Robbery, racketeering, drug dealing and even murder… the life of a mobster, with all the backstabbing and violence you could ever ask for, is a far cry from what the vast majority of what many of us would consider normal. However, larger than life mob characters have always been a perfect fit for the movies, their horrifying but exceptional life stories captivating audiences from low- budget indie gems right up to the biggest blockbusters. The latest film to tackle the terrible but thrilling life of a ruthless career criminal is Gotti, a hard-hitting true crime tale of one of America’s most notorious mafia figures.
In the 1970s and 1980s, John Joseph Gotti (played by John Travolta) ascended through the ranks of New York’s Italian mob with a lethal and effective blend of loyalty and ruthlessness. Gotti possessed a keen mind for strategic planning and was able to manipulate the pieces of the underworld’s puzzle to his benefit. The proté gé e of underboss Aniello Dellacroce (Stacey Keach), Gotti managed to transform an already successful operation run by the Gambino crime family into one of the most powerful criminal organisations in NY history. The ‘Teflon Don’, as he would come to be known, would secure his place as the head of this family through a bloody coup carried out in the streets of Manhattan in the 1980s.
Arching back and forth between the crucial events that shaped his illicit career during the 1970s, and the aftermath in the 90s when illness ravaged his health, the film presents a man whose path was marked by violence, ambition, and, despite it all, love for his family. Gotti co-stars Kelly Preston as Gotti’s devout wife Victoria and is directed by Entourage star Kevin Connelly.
On 24th September you can meet the boss for yourself when Gotti comes to Blu-ray and DVD. To celebrate we’ve picked seven of our favourite movies about real-life mobsters. Got other plans?
Forget about it wise guy!
Bonnie and Clyde (Arthur Penn, 1967)
Faye Dunaway and Warren Beatty starred as the titular Bonnie Parker and Clyde Barrow in Arthur Penn’s Oscar-nominated tale of two criminal sweethearts terrorising Depression Era America. During the early 1930s, their gang had achieved national infamy, committing a dozen bank robberies and murdering at least nine police officers. Penn’s film confronted the grit and violence of the Barrow gang head-on in his late 60s flick, breaking many cinematic taboos and becoming something of a counterculture talisman.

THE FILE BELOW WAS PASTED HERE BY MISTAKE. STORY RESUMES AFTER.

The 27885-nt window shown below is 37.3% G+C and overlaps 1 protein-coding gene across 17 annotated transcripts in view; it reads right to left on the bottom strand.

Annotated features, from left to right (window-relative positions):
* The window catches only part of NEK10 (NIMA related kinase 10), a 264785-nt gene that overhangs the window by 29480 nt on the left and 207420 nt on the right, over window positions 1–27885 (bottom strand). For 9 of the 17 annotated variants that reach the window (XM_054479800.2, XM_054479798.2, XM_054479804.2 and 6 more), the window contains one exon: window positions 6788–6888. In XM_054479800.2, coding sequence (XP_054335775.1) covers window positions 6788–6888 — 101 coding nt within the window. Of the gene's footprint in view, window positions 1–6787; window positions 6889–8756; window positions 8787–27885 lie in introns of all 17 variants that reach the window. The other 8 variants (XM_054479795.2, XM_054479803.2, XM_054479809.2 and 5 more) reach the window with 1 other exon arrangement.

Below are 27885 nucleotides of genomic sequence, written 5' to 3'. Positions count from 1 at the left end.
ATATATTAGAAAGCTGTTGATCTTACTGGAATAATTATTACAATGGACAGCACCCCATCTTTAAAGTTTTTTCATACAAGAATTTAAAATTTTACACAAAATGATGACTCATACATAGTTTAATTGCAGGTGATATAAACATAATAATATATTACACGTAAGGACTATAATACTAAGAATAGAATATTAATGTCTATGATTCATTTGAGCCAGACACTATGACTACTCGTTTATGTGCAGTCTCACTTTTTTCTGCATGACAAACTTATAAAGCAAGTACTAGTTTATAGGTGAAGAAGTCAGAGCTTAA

The film’s ending, which lasts just 54 seconds, has become known as ‘one of the bloodiest scenes in film history’ and has influenced countless films from Brian De Palma’s Scarface to Rob Zombie’s The Devil’s Rejects. Bonnie and Clyde still has power even today.
The Untouchables (Brian De Palma, 1987)
As well as telling the fictional tale of Tony Montana’s rise to the top of the Miami cocaine trade in Scarface, Brian De Palma also famously tackled a real-life mob tale at the peak of his career. The Untouchables sees Kevin Costner, as federal prohibition agent Eliot Ness, faceoff against Al Capone, played by none other than Robert De Niro.
The film is based on Ness’ autobiography, which cemented his name as the incorruptible cop who led a group of agents called The Untouchables on a mission to bring down Capone. During production Albert H. Wolff, who served in the real Untouchables crew, helped Costner with his portrayal of Ness. De Niro likewise got into character, wearing costumes made by Al Capone’s tailor and acting out many real-life events including the infamous baseball bat scene. Ouch! The Untouchables was a big hit at the time and still holds up today as one of the most entertaining movies in the genre.
Goodfellas (Martin Scorsese, 1990)
Martin Scorsese is a name that’s synonymous with mobster movies, and one of the very best is Goodfellas. It stars Robert De Niro (who else?), Joe Pesci and Ray Liotta, as real-life mafia associate Henry Hill. The film charts Hill’s criminal career working with the Lucchese crime family between 1955 and 1980, after which he turned rat for the FBI and went into witness protection. Scorsese is known for often working with the same actors but had never directed Ray Liotta in a movie before. As Liotta was in the lead role, Scorsese wasn’t keen on the idea of him having contact with the real Henry Hill, thinking this might distract his star from the script. During the film’s 2 hours and 26